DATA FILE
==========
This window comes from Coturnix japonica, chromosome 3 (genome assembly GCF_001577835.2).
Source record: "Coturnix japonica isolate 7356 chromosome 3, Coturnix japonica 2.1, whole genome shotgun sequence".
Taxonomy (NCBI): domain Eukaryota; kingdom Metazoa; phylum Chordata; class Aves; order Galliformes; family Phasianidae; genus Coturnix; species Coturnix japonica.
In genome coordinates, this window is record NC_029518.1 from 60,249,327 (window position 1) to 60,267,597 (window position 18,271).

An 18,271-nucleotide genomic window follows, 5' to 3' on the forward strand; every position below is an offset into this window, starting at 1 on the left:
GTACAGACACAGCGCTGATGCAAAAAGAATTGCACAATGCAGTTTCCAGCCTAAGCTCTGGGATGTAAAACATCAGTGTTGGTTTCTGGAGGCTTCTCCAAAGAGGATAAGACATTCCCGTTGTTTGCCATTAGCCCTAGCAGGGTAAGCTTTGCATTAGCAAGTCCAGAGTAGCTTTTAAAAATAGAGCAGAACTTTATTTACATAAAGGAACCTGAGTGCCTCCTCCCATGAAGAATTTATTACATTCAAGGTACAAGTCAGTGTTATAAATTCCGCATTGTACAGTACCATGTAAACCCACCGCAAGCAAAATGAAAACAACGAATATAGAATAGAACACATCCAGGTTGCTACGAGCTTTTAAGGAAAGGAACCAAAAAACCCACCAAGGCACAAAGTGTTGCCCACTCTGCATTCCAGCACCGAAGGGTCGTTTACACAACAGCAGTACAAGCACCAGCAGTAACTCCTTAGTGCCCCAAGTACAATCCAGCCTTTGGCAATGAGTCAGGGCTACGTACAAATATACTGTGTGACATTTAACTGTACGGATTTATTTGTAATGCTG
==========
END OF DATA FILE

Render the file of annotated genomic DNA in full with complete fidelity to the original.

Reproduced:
This window comes from Coturnix japonica, chromosome 3 (genome assembly GCF_001577835.2).
Source record: "Coturnix japonica isolate 7356 chromosome 3, Coturnix japonica 2.1, whole genome shotgun sequence".
Taxonomy (NCBI): domain Eukaryota; kingdom Metazoa; phylum Chordata; class Aves; order Galliformes; family Phasianidae; genus Coturnix; species Coturnix japonica.
In genome coordinates, this window is record NC_029518.1 from 60,249,327 (window position 1) to 60,267,597 (window position 18,271).

An 18,271-nucleotide genomic window follows, 5' to 3' on the forward strand; every position below is an offset into this window, starting at 1 on the left:
GTACAGACACAGCGCTGATGCAAAAAGAATTGCACAATGCAGTTTCCAGCCTAAGCTCTGGGATGTAAAACATCAGTGTTGGTTTCTGGAGGCTTCTCCAAAGAGGATAAGACATTCCCGTTGTTTGCCATTAGCCCTAGCAGGGTAAGCTTTGCATTAGCAAGTCCAGAGTAGCTTTTAAAAATAGAGCAGAACTTTATTTACATAAAGGAACCTGAGTGCCTCCTCCCATGAAGAATTTATTACATTCAAGGTACAAGTCAGTGTTATAAATTCCGCATTGTACAGTACCATGTAAACCCACCGCAAGCAAAATGAAAACAACGAATATAGAATAGAACACATCCAGGTTGCTACGAGCTTTTAAGGAAAGGAACCAAAAAACCCACCAAGGCACAAAGTGTTGCCCACTCTGCATTCCAGCACCGAAGGGTCGTTTACACAACAGCAGTACAAGCACCAGCAGTAACTCCTTAGTGCCCCAAGTACAATCCAGCCTTTGGCAATGAGTCAGGGCTACGTACAAATATACTGTGTGACATTTAACTGTACGGATTTATTTGTAATGCTG